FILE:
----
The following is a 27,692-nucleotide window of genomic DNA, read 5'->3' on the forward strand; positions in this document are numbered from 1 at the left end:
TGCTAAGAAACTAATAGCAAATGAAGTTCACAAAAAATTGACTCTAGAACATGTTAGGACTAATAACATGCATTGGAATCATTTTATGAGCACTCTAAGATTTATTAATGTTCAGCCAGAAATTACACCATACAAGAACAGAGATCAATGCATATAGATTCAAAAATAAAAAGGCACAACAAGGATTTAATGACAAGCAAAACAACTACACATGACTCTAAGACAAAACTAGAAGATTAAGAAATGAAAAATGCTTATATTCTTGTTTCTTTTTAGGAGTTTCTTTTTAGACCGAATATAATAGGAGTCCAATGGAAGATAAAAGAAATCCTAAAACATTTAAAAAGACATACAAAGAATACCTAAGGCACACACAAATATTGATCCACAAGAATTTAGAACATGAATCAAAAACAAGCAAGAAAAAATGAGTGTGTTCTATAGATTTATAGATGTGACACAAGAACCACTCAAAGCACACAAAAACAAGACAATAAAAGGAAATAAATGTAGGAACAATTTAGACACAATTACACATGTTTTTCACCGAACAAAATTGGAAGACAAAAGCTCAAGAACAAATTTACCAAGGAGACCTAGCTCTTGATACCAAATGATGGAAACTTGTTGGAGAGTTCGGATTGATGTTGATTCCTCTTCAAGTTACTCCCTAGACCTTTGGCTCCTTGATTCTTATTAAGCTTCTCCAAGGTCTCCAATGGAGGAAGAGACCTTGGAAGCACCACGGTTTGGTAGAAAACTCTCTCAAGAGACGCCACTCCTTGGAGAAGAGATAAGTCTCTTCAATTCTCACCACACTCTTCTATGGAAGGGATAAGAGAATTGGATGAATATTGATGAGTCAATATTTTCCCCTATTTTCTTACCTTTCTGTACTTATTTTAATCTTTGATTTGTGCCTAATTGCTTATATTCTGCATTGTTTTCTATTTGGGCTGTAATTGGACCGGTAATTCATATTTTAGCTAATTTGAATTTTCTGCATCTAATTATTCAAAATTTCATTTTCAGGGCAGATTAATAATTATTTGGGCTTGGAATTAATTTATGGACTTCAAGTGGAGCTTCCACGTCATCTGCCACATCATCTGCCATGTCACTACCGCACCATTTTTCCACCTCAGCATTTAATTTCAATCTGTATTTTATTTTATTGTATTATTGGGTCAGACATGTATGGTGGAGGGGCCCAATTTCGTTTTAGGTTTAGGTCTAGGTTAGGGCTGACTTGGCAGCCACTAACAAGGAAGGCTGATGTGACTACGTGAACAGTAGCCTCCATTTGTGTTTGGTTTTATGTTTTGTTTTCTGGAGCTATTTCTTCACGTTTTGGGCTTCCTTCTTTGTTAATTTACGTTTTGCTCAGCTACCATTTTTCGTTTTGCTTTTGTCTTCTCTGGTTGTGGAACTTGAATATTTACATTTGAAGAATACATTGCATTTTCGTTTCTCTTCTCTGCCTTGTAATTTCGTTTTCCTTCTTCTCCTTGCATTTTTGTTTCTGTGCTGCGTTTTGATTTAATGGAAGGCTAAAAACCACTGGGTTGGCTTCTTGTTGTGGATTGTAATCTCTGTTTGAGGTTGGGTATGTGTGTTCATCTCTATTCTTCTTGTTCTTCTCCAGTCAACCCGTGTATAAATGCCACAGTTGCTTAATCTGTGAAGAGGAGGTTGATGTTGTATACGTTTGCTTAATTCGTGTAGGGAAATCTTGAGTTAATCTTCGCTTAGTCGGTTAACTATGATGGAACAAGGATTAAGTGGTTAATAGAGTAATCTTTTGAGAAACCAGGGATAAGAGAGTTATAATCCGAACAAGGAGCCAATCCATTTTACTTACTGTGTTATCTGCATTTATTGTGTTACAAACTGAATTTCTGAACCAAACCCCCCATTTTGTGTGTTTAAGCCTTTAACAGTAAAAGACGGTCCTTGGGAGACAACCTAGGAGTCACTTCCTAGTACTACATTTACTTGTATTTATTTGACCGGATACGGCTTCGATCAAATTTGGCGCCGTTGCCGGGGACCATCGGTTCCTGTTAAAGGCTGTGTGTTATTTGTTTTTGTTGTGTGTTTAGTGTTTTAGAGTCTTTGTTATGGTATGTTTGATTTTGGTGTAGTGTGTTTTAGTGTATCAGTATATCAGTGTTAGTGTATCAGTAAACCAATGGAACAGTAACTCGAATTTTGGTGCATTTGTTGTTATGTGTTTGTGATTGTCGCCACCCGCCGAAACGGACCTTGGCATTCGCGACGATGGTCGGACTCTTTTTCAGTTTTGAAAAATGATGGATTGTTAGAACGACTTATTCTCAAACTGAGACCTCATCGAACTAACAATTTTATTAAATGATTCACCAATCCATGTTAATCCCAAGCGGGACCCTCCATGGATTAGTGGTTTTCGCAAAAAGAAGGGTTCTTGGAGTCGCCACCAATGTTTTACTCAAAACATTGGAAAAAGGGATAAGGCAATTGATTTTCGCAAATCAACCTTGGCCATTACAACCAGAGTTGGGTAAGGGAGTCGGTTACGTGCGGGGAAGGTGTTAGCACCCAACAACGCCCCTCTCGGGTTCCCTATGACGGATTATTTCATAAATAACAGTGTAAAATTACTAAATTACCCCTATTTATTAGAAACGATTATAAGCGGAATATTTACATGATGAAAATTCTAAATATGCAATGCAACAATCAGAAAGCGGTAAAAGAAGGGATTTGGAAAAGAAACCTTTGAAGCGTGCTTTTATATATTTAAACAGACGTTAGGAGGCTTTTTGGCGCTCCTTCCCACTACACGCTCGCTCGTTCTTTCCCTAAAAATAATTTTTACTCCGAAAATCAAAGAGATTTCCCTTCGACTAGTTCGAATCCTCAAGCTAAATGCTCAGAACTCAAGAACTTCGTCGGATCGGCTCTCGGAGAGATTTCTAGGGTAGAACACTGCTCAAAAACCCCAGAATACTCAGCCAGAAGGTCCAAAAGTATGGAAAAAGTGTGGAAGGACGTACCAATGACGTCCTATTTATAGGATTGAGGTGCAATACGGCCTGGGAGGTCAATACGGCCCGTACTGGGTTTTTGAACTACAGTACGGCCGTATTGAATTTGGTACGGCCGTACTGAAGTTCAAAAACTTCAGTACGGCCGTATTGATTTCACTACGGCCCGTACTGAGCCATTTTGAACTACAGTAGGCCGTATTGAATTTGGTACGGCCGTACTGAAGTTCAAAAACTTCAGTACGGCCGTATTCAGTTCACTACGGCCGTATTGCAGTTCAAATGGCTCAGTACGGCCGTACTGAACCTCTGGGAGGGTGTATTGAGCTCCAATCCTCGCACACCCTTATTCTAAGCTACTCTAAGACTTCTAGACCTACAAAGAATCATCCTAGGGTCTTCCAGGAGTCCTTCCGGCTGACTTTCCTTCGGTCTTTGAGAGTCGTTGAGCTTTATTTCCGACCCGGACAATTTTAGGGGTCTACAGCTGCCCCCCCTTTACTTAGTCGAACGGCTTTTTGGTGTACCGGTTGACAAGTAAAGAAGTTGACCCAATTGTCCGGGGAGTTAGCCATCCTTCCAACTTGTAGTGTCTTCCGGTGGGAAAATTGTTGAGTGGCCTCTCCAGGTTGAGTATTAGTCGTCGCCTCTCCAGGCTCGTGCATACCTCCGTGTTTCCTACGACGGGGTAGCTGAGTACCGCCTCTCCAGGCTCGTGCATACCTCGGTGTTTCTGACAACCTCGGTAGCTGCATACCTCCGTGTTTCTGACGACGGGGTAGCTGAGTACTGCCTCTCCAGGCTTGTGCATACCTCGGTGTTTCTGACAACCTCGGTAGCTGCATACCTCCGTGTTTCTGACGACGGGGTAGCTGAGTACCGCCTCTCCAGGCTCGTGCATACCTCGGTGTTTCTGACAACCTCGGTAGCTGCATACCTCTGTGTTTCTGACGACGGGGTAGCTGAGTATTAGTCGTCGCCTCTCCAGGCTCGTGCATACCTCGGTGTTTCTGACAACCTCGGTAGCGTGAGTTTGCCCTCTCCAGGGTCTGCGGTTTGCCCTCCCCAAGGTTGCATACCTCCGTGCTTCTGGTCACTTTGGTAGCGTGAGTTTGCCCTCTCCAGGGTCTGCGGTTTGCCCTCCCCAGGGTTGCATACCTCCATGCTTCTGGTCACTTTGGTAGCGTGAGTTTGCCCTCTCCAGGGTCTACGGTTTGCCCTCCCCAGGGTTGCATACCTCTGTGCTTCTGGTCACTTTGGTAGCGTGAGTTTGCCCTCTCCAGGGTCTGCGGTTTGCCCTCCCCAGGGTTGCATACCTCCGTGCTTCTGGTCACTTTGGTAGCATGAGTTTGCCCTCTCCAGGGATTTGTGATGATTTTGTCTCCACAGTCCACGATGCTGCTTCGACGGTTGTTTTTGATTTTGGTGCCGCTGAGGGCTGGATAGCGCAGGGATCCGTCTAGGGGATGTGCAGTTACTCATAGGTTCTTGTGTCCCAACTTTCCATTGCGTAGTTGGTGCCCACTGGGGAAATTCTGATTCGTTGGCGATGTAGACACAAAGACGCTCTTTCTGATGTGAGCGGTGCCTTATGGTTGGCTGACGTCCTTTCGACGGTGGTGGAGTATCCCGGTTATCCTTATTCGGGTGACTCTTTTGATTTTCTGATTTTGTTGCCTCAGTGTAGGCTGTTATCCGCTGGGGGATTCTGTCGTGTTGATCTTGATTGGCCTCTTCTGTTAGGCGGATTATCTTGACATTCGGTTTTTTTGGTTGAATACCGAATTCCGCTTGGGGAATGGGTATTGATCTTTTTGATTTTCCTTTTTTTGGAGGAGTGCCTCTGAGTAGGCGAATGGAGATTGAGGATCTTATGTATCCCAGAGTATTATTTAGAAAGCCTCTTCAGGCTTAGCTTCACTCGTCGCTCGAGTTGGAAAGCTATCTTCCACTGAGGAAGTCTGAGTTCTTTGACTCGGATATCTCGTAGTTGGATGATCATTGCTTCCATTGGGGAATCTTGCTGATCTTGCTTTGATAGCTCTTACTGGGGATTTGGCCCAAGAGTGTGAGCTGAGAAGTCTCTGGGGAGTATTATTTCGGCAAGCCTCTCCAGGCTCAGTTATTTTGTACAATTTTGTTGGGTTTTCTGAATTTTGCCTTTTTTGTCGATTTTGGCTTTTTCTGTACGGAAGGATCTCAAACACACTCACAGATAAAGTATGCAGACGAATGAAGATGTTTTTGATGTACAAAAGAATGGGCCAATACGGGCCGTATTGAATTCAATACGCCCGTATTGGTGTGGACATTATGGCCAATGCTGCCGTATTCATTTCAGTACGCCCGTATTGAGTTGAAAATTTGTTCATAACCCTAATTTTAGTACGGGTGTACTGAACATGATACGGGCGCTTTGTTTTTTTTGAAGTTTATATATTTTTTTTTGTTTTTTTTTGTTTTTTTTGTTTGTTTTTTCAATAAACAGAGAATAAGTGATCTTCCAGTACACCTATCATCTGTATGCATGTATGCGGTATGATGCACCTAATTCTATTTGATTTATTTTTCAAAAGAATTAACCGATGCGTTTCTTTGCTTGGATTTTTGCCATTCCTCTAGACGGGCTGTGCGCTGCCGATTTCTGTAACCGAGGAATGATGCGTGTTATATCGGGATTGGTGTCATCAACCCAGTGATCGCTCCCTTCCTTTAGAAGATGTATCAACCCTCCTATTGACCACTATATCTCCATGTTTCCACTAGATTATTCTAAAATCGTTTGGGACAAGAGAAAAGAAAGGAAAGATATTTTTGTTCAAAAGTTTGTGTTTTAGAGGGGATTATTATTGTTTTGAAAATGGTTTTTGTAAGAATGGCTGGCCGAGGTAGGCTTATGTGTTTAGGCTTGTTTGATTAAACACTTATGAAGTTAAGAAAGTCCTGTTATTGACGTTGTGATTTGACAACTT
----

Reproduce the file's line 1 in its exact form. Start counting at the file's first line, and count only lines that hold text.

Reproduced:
The following is a 27,692-nucleotide window of genomic DNA, read 5'->3' on the forward strand; positions in this document are numbered from 1 at the left end: